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In 2020, fewer homeowners were foreclosed on. In fact, according to recent data from The Ascent, there has been a significant decrease in the number of people who've lost their homes through foreclosure this year. In November 2019, for example, there were around 50,000 foreclosures while there were only around 10,000 in September 2020.
It should be great news that mortgage lenders aren't foreclosing as often, but sadly that's not really the case. Here's why.
Foreclosures are likely to rise sharply in 2021
Foreclosure rates are down. But that's unlikely to be because fewer homeowners are behind on payments. On the contrary, COVID-19 has caused very high unemployment and many have experienced a reduction in hours. As such, a number of people have paused payments through a process called forbearance.
Coronavirus relief legislation enabled many borrowers to take advantage of forbearance opportunities. Federal laws guaranteed many homeowners the right to pause payments for an initial period of 180 days and extend forbearance for an additional 180 days if needed. Many borrowers took advantage of forbearance. As a result, there are fewer foreclosures. People aren't making payments, but they aren't falling into default either.
Coronavirus relief legislation has imposed a moratorium on foreclosures and evictions applicable to most homeowners as well. Sadly, this means the other reason foreclosure rates are down is that lenders aren't allowed to foreclose -- even if borrowers are behind.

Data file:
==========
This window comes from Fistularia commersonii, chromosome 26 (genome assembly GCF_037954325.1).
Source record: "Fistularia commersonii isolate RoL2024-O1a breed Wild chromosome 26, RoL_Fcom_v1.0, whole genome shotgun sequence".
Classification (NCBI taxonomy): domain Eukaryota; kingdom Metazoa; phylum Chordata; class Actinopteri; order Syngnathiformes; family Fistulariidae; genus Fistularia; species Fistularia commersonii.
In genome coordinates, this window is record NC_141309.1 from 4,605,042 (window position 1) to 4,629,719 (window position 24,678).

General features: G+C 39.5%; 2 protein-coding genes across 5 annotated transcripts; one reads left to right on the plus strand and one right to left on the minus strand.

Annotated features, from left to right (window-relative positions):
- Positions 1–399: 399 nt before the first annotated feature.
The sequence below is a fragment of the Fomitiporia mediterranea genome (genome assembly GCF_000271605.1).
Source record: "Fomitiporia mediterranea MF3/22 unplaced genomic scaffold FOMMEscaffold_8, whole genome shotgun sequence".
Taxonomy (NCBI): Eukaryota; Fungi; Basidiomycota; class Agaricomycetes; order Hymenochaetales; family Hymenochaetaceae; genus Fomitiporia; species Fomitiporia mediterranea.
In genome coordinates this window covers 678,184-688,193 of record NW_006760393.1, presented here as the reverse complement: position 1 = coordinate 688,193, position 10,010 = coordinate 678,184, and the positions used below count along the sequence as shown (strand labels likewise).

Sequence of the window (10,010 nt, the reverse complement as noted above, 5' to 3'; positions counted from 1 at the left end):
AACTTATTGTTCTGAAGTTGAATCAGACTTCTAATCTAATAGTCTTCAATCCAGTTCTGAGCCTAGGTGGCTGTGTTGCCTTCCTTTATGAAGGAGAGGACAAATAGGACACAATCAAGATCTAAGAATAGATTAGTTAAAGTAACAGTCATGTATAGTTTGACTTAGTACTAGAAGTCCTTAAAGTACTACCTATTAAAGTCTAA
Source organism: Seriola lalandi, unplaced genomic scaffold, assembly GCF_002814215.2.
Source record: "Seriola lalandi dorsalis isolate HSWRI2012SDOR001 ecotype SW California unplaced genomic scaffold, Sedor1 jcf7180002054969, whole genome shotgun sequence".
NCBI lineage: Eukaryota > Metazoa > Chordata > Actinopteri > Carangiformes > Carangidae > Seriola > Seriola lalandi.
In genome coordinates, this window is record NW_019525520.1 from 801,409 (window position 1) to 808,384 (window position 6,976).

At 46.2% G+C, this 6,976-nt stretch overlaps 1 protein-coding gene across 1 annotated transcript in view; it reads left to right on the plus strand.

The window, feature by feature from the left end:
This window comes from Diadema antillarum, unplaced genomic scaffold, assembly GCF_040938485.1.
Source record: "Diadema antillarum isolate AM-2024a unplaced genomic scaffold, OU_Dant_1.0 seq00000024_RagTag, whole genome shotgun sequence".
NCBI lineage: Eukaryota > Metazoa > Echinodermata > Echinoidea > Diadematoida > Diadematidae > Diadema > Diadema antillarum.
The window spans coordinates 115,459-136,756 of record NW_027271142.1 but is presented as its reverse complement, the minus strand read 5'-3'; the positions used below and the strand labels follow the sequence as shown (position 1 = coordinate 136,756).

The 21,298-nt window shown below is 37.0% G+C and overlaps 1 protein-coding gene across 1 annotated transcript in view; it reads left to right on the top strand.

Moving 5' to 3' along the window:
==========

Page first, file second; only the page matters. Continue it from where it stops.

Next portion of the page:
But both the foreclosure moratorium and the laws allowing forbearance are eventually going to expire. And when that happens -- likely at some point next year -- most experts predict a sharp increase in foreclosure actions.
How to protect your home from foreclosure
If you are currently worried about your ability to make payments on your home, you should take advantage of the protections that are in place right now. You may be able to apply for forbearance to pause your payments. If you qualify, your lender will need to work out a plan for repayment once your forbearance period ends.
If you're able to keep making payments, aim to do so -- even while your loan is in forbearance. Forbearance can be helpful in alleviating your short-term cash flow issues, but you will eventually have to catch up on the payments you missed. If you can swing those payments now without falling behind on other bills, it will make life easier further down the road.
Saving up money for when your forbearance period ends is also a good idea, especially if you're worried you'll have to start making payments again before your earnings recover. Even setting aside a little bit of money over time could give you enough to make several payments after forbearance expires.
Refinancing might also help to lower your monthly payment, as mortgage rates are currently near record lows. Millions of Americans could cut their mortgage costs substantially through refinancing, which could make your payment much more affordable. You will need good credit and proof of income to qualify for a refinance loan at a competitive rate, though.
If refinancing isn't an option and you don't think you'll have the money to cover your payments going forward, consider reaching out to your lender ASAP. They may be willing to work with you to find a solution, such as loan modification.
The important thing is to be proactive. Foreclosure moratoriums and forbearance rules may have lowered the overall foreclosure rate and may protect you now. But they won't be in place forever. If you know you'll struggle to make payments, you need a plan in place to protect your home before that happens.